A Future Worth Hoping For
P4P presents our newest guest blogger, Alexandria Brown.
When you think of making doctor's appointments, what comes to mind? Maybe the occasional once or twice a year checkup. Well that, my friend, sounds like rookie business to me. You see, growing up, I saw a multitude of doctors. So many that I would need my fingers and toes to count them all. I had to see all these doctors because I have a clinical diagnosis of a disorder known as Prader-Willi Syndrome (PWS).
Growing into Resilience
As I got older, doctor appointments became very frequent excursions. Typically, my mom would leave with tear-filled eyes and a gut feeling of uncertainty. Eventually I, too, began to understand her fear of the unknowns and what ifs. When seeing various medical professionals, they would inevitably present me with the dreaded statement “There is very low possibility you will be able to accomplish....” then would fill in the blanks with various scenarios. But, as time went on, those scenarios began to change – because my list of accomplishments actually began to grow. No matter what odds the doctors threw my way, I always chose to defy them. I guess you could say I've had to develop my sense of resilience.
I made a choice to not be afraid to ask for help ... with assistance I graduated on time with my class.
Getting to where I am today hasn’t been easy for me. For instance, elementary school through high school I had an Individualized Educational Plan (IEP). During my sophomore year of high school, when the idea of a ‘five-year plan’ was mentioned, I did not like the thought of that at all, because it felt too overwhelming. However, knowing what could happen if I didn’t start to work hard, I began making more of an effort to make sure I understood completely what was going on at school and with my classes. Some classes, such as math, were harder for me than others. Because of that, I had to make sure I was able to fully grasp the concepts. I also made a choice to not be afraid to ask for extra help. With additional assistance, I ended up graduating on time with my class.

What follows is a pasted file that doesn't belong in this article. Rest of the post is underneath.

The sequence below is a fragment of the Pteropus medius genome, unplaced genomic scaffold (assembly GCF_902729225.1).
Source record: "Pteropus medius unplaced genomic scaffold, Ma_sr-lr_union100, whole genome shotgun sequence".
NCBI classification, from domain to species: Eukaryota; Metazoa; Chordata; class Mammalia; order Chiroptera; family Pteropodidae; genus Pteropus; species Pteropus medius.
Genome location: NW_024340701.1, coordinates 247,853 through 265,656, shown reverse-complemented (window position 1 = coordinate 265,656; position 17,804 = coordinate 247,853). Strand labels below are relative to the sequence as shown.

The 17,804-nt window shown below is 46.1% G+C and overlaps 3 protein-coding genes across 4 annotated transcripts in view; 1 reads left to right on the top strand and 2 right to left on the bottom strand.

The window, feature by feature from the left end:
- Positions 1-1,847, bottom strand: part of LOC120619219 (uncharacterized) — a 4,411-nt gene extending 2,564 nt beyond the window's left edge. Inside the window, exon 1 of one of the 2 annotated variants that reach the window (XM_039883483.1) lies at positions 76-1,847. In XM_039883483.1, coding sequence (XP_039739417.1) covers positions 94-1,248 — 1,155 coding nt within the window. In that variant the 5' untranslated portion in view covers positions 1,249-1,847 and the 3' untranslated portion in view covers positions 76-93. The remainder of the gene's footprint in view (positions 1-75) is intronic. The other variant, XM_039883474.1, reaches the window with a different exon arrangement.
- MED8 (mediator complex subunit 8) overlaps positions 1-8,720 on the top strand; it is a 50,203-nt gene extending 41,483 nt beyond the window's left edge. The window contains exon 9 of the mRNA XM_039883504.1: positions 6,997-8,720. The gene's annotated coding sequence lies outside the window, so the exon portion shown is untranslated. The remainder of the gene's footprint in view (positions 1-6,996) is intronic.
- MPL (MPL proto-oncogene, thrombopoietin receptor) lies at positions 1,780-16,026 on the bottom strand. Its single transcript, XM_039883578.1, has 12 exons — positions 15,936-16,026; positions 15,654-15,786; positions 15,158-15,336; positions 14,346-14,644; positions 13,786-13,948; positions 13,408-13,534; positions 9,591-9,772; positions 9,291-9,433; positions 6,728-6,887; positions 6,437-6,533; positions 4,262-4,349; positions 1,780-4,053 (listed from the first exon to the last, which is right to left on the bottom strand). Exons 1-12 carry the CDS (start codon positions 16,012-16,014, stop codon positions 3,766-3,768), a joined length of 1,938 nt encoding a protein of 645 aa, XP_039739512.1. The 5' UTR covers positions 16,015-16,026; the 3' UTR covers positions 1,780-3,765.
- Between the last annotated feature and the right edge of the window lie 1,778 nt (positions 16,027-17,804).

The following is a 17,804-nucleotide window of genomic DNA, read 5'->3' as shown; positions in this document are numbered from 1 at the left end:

Mastering Life Choices
Fast forward a few months, I went on to attend the local junior college. It took me five years but I received my Associate’s degree in social and behavioral sciences. Now I’m 25 years old and about two years away from completing my Bachelor’s degree in Family Studies and Child Development. Who knows, perhaps a Master’s degree will be in my future.
A Self-Advocate, Advocating for Others
At this time, another aspect of myself I’m trying to work on is continuously advocating for myself, even though it’s not my favorite thing to do. As I’ve gotten older I have had to learn that no one else knows what I need to succeed unless I tell them. Being the one to step up to the plate and talk to those who can help me is a nerve-racking task. However, within this past year not only have I started to advocate for myself, but on behalf of others who have PWS.
I have overcome many obstacles. I know there are even more to come. There will be more times than I can count where I will have to swallow my pride and ask for help even on the things I fully believe I can handle on my own. Living with Prader-Willi Syndrome is an exceedingly difficult journey and each day brings its own set of challenges. But living with this syndrome has also made me tenacious, strong-willed and hopeful.
As one of my favourite quotes from Beau Taplin says: She was unstoppable, not because she did not have failures or doubts, but because she continued on despite them all.
P4P is grateful to Alexandria for sharing her personal story.